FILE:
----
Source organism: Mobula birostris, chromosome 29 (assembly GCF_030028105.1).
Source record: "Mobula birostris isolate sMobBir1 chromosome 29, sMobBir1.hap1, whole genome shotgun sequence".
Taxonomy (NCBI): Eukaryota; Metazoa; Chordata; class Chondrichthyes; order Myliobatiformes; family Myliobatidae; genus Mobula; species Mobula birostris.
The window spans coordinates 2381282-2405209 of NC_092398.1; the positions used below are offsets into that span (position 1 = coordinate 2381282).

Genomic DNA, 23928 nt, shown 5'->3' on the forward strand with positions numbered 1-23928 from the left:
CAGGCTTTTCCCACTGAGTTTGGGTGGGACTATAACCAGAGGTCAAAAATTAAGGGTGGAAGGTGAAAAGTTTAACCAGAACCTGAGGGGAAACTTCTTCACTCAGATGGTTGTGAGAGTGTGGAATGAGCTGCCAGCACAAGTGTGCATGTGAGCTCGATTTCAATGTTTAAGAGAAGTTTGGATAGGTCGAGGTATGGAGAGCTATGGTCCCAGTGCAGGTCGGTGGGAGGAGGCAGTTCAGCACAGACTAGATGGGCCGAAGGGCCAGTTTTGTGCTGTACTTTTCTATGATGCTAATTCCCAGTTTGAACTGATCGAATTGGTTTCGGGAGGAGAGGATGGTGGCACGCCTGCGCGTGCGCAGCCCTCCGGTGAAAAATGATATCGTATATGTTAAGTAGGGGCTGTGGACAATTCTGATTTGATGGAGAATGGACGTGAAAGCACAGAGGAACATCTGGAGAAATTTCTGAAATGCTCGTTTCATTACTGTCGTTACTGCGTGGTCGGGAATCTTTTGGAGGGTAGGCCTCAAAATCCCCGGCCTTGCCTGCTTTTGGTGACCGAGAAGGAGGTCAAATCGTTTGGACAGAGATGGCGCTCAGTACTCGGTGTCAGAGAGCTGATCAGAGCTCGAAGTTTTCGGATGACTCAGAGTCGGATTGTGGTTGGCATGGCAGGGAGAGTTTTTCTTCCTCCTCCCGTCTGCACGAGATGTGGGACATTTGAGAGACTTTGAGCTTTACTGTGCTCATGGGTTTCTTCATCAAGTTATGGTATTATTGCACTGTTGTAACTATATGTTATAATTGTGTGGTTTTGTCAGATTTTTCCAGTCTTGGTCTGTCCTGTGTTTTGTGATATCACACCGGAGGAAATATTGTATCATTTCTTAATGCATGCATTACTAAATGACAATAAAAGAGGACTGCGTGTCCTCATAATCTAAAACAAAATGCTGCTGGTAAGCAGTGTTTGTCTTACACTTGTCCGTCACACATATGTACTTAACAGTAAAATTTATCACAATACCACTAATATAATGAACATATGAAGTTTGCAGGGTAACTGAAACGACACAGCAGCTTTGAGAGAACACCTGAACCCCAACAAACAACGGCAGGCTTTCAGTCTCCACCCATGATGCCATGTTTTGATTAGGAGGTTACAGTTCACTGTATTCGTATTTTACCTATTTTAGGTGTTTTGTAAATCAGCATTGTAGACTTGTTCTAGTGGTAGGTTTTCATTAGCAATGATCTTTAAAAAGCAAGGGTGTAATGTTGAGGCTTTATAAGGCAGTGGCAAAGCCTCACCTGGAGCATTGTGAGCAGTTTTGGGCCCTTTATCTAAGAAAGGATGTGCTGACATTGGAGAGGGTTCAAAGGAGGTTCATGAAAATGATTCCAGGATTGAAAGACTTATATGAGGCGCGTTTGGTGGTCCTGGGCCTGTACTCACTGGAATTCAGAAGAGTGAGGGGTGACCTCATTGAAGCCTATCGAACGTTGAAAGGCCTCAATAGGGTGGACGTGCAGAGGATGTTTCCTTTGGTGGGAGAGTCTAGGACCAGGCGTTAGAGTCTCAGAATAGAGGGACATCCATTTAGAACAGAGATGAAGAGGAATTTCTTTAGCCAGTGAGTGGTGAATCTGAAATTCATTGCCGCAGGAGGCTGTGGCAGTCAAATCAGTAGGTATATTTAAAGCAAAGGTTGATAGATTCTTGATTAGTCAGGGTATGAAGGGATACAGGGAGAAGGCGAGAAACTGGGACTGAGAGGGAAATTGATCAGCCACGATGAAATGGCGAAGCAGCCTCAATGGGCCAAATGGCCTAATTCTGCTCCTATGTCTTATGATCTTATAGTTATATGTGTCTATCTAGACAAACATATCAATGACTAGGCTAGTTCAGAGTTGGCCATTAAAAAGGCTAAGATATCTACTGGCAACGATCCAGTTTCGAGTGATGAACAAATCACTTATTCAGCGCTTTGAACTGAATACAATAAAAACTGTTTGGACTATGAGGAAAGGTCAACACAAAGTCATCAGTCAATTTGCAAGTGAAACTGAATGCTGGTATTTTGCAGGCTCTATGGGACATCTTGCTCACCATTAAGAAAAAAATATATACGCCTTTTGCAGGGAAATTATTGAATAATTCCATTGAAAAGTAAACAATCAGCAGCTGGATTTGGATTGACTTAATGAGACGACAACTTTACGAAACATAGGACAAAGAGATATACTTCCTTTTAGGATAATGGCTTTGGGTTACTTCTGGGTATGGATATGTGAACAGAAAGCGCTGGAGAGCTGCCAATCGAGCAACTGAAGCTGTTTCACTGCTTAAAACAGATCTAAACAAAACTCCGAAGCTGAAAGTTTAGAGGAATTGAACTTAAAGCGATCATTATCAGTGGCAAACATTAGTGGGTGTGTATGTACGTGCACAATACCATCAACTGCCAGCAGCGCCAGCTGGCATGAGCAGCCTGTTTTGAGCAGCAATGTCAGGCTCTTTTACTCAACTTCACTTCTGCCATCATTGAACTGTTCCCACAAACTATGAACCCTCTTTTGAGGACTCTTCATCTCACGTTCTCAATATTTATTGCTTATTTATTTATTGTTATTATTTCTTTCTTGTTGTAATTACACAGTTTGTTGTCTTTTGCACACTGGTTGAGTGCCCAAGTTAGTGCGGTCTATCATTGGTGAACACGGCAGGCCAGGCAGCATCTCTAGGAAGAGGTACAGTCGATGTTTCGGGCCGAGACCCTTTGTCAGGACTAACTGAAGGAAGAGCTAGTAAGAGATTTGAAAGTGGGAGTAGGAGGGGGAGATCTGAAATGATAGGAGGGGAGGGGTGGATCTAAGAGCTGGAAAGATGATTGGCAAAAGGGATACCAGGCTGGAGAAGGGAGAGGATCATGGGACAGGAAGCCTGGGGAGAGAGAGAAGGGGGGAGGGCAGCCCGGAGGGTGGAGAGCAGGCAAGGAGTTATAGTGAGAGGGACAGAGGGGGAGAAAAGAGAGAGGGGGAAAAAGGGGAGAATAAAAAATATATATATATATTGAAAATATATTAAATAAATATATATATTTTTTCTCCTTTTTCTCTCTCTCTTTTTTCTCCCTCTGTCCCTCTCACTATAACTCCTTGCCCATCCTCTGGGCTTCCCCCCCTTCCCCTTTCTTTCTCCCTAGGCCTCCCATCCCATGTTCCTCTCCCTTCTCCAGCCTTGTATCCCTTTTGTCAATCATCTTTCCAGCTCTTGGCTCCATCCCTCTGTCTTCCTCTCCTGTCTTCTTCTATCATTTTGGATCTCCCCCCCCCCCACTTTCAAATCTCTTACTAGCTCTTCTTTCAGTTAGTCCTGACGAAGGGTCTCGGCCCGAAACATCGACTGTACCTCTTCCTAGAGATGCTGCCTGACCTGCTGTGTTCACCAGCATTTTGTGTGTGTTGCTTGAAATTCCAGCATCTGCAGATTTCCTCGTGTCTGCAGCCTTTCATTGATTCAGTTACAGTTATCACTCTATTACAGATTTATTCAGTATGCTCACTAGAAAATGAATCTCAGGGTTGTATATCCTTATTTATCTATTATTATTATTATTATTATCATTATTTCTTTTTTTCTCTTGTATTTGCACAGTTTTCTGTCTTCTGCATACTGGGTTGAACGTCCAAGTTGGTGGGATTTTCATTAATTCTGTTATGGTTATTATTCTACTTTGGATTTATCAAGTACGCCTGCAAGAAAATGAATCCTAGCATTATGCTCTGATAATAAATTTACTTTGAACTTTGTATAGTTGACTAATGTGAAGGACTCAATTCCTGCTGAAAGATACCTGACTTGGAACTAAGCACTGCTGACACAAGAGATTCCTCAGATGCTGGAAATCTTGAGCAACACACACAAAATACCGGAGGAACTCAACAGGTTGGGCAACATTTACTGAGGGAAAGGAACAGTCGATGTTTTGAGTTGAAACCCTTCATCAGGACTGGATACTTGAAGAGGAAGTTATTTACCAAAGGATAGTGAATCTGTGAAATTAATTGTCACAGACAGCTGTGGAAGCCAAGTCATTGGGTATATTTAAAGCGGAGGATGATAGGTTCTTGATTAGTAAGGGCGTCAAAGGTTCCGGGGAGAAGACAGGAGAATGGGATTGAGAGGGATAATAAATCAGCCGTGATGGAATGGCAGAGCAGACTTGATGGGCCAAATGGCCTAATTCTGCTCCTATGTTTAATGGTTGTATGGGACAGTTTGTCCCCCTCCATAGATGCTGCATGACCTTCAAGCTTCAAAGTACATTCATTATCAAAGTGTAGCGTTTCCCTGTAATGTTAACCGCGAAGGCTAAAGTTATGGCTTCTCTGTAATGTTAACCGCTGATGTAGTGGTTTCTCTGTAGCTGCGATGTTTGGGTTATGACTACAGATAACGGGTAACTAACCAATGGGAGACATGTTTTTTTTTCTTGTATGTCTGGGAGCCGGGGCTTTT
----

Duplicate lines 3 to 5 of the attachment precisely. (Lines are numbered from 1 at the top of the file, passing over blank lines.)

Taxonomy (NCBI): Eukaryota; Metazoa; Chordata; class Chondrichthyes; order Myliobatiformes; family Myliobatidae; genus Mobula; species Mobula birostris.
The window spans coordinates 2381282-2405209 of NC_092398.1; the positions used below are offsets into that span (position 1 = coordinate 2381282).

Genomic DNA, 23928 nt, shown 5'->3' on the forward strand with positions numbered 1-23928 from the left: